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DAVID NELSON

ON RESTAURANTS : Epazote's Margaritas Still 1 of Best in Town

May 30, 1991|DAVID NELSON

Epazote opened in the sparkling Del Mar Plaza with the best Margaritas in the county and an innovative menu that, unfortunately, was beyond the abilities of the kitchen staff.

The Margaritas--hand shaken, served from the shaker at table with a shot of triple sec on the side--remain among the very best available. The menu has been rewritten somewhat, but still specializes in regional Mexican fare and, these days, seems well under control. A recent dinner was a success from the queso fundido appetizer to the lavish peanut tostada dessert.

Judging from the action around the bar, the place remains a favorite with coastal yuppiedom, which largely seems content with the moderately spicy salsa and good if rather thick tortilla chips as accompaniments to other activities. The menu does offer quite a number of snacks, including antojito -sized soft tacos stuffed with grilled shark or chicken; carnitas or carne asada ; a mix of potatoes, poblano chilies, onions and goat cheese, and the Baja fish taco of crisply fried whitefish with pickled red onions and shredded cabbage.

Other choices among starters are an unusually restrained, elegant queso fundido garnished with just a bit of crumbled chorizo sausage and a few strips of mild poblano chili; several tamales, including green corn, when available; guacamole prepared table-side and priced at the daily quote, and oyster shooters, plain or, somewhat extravagant at $3.95, doused with a chili tequila made on the premises.

The entree menu features a free-standing vegetable list, which was common 25 years ago but has virtually ceased to exist. The more interesting choices include sauteed Swiss chard with garlic, roasted corn with chili butter (available in season), and a skewer of new potatoes. These sides seem available primarily for the mix-and-match composition of a vegetarian dinner rather than as supplements to the entrees, since main plates tend to be quite substantial and generously garnished.

Pollo a la brasa , or citrus-marinated chicken with the house rice (green with herbs and a little too gooey), "refried" beans and a vegetable skewer, starts off an entree list that continues with carne asada ; a roasted pork loin with avocado and tomatillos; crisply fried chicken flautas with guacamole; the chimichanga Del Mar (the fried tortilla encloses scallops, mushrooms, julienned chilies and Jack cheese), and the pescado pibil , which utilizes a Yucatan recipe that calls for steaming sea bass, seasoned with orange juice and bitter-spicy achiote , in a wrapping of banana leaves.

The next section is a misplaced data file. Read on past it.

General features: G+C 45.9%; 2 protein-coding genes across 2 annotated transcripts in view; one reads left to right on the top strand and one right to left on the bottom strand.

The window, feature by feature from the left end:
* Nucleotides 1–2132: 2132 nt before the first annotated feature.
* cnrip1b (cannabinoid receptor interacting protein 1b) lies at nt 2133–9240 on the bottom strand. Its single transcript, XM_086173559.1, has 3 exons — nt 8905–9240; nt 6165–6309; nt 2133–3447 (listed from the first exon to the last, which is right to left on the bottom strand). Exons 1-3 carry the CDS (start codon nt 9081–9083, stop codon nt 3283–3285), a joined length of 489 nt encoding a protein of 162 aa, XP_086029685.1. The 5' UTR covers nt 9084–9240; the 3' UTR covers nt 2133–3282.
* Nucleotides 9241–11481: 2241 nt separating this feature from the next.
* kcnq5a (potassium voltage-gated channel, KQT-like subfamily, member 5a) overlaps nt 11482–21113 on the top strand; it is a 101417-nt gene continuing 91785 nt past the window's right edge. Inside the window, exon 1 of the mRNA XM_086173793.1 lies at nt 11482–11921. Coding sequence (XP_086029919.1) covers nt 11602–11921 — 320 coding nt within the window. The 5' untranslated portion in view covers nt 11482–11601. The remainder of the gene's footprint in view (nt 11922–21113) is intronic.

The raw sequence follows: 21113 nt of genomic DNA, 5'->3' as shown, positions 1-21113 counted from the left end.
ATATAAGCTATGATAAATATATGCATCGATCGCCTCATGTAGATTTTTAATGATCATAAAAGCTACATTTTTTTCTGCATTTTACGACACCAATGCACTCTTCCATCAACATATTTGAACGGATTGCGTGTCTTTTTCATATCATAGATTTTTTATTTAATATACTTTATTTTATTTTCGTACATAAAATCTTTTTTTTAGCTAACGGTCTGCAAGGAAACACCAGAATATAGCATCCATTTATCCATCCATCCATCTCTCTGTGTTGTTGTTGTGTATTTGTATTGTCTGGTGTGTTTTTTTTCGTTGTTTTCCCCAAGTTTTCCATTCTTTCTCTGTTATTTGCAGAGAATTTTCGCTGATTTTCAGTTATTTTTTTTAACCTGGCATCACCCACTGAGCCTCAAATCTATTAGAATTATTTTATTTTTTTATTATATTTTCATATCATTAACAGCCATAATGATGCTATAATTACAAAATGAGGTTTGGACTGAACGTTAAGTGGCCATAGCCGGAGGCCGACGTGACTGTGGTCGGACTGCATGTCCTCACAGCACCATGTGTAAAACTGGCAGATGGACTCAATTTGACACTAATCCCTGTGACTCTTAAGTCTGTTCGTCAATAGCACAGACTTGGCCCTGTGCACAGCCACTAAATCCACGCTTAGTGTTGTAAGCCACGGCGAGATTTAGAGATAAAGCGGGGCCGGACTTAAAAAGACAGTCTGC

The good-sized shrimp in the camarones rancheros had a better, more briny flavor than most, which shone through the fairly quiet flavors of the sauce of roasted tomatoes, garlic and the merest hint of chili pepper heat. Although enchiladas suizas may sound like the typical chicken enchilada lifted off the menu of any Southern California-Mexican joint, there was in fact a great delicacy and a fine flavor to the shredded chicken-sour cream filling encased in tortillas spread with fairly spicy tomatillo sauce.

The menu also offers several combination plates, but these are unlike the standard sort. The very first is a pleasant trio of enchilada acelgas (a tortilla folded around sauteed Swiss chard, with a hot, roasted tomato sauce on top); a so-so soft taco with carne asada and onions, and an excellent sopa , or thick corn tortilla, topped with rich pork carnitas , tomato and a little cream.

The desserts are elaborate and rich, and include a black walnut pound cake and an extravagance called the peanut tostada, which begins with a base of caramelized peanuts, goes on to chocolate sauce, scoops of three excellent ice creams and a final sprinkling of coconut. It is massive and meant to be shared.

The animated atmosphere is a pleasure, if somewhat noisy, and the several dining areas each offer a different mood. The decorator inflicted a precious, Southwestern-artsy style on the innermost room, while the walkway dining room between the bar and terrace has a more comfortable, palapa -like (a palapa is an open, thatched hut) look. The terrace enjoys the advantage of an excellent ocean view, the breezes defeated to a degree by a glass screen and the cold by heaters stationed over most tables.

EPAZOTE

Del Mar Plaza, 1555 Camino Del Mar

Calls: 259-9966

Hours: Lunch and dinner daily

Cost: Entrees $6.95 to $16.95. Dinner for two, including a glass of wine each, tax and tip, about $30 to $60.

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